Memorial Hall of 1911 Wuchang Uprising, Where Sun Yat-Sen Issued his Edict to Overthrow the Qing.
Wuhan once consisted of three separate cities; Hanyang, Hankou, and Wuchang. Hanyang was a busy port as long as 3,000 years ago in the Han Dynasty. Yellow Crane Tower was first built in 223BCE and gained fame throughout China through the poetry of Cui Hao during the Tang Dynasty. Wuchang has been a center of learning for centuries, especially in the field of the arts. It became a provincial capital in the Yuan Dynasty.
Hankou was considered to be one of China's top four cities during the Ming and Qing Dynasties. It was the busiest inland port, first opened as a treaty port in 1661. During the 19th century, as a result of concessions granted in the aftermath of the Opium Wars, large areas of Hankou's riverfront were carved up into foreign mercantile divisions with port and rail facilities and the area's economy expanded rapidly. There remain many grand buildings along Hankou's riverfront clearly European in design as a result.
The city is perhaps most famous for its pivotal role in the formation of modern China. On October 10, 1911 the Wuchang Uprising, led by Sun Yat-Sen, took place sparking the Xinhai Revolution throughout the nation which resulted in the overthrow of the Qing Dynasty (China's last) and the formation of the Republic of China. The event is commemorated in many place names beginning with "Shouyi", literally "First Revolution", including a public square with an attached museum. In the ensuing chaos of the Republic of China, Wuchang was the capital of a leftist Guomindang government ruled over by Wang Jingwei in direct opposition to Chiang Kai-shek.
In 1927, Hanyang, Hankou, and Wuchang were united to form the city of Wuhan. The city fell under siege by the Japanese during WWII and was liberated in 1949. With the opening of China, Wuhan was reopened in 1992 for the first time since the revolution. Today, Wuhan is one of China's largest cities and remains an important center of commerce. While many visitors overlook Wuhan as just another city, beneath its industrial exterior a rewarding tapestry of history and cultural arts awaits.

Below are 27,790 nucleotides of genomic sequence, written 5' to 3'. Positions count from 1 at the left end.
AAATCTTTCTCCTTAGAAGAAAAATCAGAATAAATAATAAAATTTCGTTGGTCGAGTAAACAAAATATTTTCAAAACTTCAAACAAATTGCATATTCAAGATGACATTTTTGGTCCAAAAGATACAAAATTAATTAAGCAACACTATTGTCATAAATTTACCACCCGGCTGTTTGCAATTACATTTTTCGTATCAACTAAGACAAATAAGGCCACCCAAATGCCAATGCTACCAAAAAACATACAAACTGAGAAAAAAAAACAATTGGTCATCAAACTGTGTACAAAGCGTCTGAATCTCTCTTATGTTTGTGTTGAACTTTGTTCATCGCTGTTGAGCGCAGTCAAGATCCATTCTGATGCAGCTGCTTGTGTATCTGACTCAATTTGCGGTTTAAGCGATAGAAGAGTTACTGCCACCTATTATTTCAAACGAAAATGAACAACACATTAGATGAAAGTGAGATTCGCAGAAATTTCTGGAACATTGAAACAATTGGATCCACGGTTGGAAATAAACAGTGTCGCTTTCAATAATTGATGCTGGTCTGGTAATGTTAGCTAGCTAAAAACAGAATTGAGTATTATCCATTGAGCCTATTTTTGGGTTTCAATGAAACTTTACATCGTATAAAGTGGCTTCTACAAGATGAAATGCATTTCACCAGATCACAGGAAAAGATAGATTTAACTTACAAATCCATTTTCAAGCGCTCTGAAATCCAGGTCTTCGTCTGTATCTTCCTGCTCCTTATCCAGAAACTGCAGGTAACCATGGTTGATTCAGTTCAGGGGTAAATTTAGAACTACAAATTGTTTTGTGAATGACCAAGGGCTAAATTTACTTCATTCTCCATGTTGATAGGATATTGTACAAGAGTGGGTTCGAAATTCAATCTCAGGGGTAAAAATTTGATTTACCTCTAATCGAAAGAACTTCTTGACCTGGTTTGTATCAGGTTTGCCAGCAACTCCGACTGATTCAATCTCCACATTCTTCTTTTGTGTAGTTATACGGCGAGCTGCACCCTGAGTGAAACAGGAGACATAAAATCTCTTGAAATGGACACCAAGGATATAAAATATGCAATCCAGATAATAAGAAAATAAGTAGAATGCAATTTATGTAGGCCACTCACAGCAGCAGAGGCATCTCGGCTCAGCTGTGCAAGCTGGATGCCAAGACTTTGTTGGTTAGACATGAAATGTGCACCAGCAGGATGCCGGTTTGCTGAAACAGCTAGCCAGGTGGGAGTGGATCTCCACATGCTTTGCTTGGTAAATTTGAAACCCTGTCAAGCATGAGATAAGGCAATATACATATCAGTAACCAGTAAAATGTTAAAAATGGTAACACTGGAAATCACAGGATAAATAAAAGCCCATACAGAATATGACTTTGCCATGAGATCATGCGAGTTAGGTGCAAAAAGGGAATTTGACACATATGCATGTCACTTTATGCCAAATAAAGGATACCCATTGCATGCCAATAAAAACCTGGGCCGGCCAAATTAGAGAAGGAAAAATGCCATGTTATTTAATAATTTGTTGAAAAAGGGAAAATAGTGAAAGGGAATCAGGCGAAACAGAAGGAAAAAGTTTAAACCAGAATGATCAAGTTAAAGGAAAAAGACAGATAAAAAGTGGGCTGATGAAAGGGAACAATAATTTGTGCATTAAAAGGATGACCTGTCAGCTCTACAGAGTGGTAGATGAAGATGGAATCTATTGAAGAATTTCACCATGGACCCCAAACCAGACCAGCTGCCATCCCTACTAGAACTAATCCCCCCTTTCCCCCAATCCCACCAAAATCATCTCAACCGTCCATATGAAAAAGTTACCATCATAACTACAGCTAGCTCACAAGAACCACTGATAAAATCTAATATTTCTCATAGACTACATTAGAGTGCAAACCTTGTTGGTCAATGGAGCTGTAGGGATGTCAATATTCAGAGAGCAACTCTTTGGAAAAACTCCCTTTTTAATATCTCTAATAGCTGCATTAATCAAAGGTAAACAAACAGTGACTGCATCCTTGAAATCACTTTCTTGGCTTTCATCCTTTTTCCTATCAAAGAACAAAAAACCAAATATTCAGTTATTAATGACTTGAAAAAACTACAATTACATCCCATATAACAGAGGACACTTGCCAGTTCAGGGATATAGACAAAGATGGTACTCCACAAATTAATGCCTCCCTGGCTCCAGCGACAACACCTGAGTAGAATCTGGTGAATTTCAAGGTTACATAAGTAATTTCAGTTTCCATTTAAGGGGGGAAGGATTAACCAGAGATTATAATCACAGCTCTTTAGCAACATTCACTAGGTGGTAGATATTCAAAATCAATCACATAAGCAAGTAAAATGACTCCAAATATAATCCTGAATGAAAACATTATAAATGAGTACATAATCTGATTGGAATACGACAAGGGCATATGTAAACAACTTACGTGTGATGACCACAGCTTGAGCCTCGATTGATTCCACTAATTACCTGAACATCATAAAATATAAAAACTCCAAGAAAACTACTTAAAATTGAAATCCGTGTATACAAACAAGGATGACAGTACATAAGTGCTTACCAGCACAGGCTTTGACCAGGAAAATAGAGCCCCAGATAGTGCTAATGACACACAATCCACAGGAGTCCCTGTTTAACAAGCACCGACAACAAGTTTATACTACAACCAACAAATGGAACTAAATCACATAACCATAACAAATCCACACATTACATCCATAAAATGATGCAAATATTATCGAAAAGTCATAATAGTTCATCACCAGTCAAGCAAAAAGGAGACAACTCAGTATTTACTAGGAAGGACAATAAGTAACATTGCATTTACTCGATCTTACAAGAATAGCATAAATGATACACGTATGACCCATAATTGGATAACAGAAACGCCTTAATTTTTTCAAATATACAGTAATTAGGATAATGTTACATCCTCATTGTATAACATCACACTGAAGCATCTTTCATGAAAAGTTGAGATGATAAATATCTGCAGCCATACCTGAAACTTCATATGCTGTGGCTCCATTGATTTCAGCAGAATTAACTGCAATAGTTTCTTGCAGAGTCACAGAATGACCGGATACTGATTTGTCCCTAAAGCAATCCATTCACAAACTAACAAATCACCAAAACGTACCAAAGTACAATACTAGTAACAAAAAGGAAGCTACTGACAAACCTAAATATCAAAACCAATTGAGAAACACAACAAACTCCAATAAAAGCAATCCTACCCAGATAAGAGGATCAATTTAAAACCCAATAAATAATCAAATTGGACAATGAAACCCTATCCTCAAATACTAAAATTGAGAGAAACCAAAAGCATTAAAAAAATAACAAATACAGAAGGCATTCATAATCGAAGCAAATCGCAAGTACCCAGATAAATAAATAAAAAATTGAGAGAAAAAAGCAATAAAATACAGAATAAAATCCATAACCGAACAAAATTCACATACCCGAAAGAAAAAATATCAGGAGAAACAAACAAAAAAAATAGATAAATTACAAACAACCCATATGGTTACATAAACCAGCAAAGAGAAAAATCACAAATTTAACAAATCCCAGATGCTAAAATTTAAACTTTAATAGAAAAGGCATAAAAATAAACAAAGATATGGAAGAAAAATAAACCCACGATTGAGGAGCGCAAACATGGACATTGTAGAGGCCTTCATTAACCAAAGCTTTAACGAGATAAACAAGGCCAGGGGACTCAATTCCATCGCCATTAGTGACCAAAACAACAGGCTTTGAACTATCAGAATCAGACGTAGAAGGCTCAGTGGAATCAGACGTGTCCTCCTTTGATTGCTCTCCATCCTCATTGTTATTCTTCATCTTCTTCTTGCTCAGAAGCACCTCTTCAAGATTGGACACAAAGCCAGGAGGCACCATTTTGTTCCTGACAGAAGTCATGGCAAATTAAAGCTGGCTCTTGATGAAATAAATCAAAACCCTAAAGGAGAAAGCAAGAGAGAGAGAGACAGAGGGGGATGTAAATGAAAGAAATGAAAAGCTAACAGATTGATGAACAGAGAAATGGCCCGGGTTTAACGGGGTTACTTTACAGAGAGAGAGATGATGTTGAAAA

Wuhan is an amalgamation of three smaller cities, Hankou, Hanyang and Wuchang, each separated from the other by a river. Hankou is the business center and it sits to the northwest with the Yangtze River separating it from Wuchang and the Han River separating it from Hanyang. Wuchang is the education center hosting a bewildering variety of universities, institutes and colleges. It is separated from both Hankou and Hanyang by the Yangtze River. Hanyang is the industrial center, separated from Hankou by the Han River and from Wuchang by the Yangtze River.
The Number One Yangtze River Bridge, an old, Soviet-era colossus of engineering incorporating both rail and automobile traffic in a dual-layer setup, connects Wuchang with Hanyang. The more graceful Number Two Yangtze River Bridge, currently only open to automobile traffic, connects Wuchang with Hankou to the north. There are two major bridges across the Han River shuttling automobile traffic between Hanyang and Hankou. These two bridges are within sight of each other on the few smog-free days that exist. The Number Three Yangtze River Bridge, connects the outskirts of Wuchang with the outskirts of Hanyang to the distant south.
Wuhan is humid year-round and has chilly winters and oppressive summers
Travellers not accustomed to high heat and humidity should avoid visiting Wuhan in the summer months. As the hottest of the "Three Furnaces" of China (along with Chongqing and Nanjing), temperatures in the height of summer (namely July and August) can easily reach 35 °C. Combine the heat with humidity, a lack of wind, and heavy urban pollution typical to most of the rapidly industrialized cities in China, and one encounters a recipe for a cloudy yet simmering day.